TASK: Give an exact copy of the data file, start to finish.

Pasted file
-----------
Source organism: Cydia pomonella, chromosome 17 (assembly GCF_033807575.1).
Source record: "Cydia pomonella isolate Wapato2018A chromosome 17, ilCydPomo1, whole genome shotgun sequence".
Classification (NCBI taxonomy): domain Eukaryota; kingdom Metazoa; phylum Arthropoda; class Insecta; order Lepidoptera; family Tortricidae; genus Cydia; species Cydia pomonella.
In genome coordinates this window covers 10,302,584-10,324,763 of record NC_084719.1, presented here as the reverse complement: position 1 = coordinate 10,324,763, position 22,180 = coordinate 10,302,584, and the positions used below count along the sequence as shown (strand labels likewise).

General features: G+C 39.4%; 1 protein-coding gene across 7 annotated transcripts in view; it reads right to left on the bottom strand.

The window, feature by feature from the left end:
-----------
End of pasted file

Source organism: Cydia pomonella, chromosome 17 (assembly GCF_033807575.1).
Source record: "Cydia pomonella isolate Wapato2018A chromosome 17, ilCydPomo1, whole genome shotgun sequence".
Classification (NCBI taxonomy): domain Eukaryota; kingdom Metazoa; phylum Arthropoda; class Insecta; order Lepidoptera; family Tortricidae; genus Cydia; species Cydia pomonella.
In genome coordinates this window covers 10,302,584-10,324,763 of record NC_084719.1, presented here as the reverse complement: position 1 = coordinate 10,324,763, position 22,180 = coordinate 10,302,584, and the positions used below count along the sequence as shown (strand labels likewise).

General features: G+C 39.4%; 1 protein-coding gene across 7 annotated transcripts in view; it reads right to left on the bottom strand.

The window, feature by feature from the left end: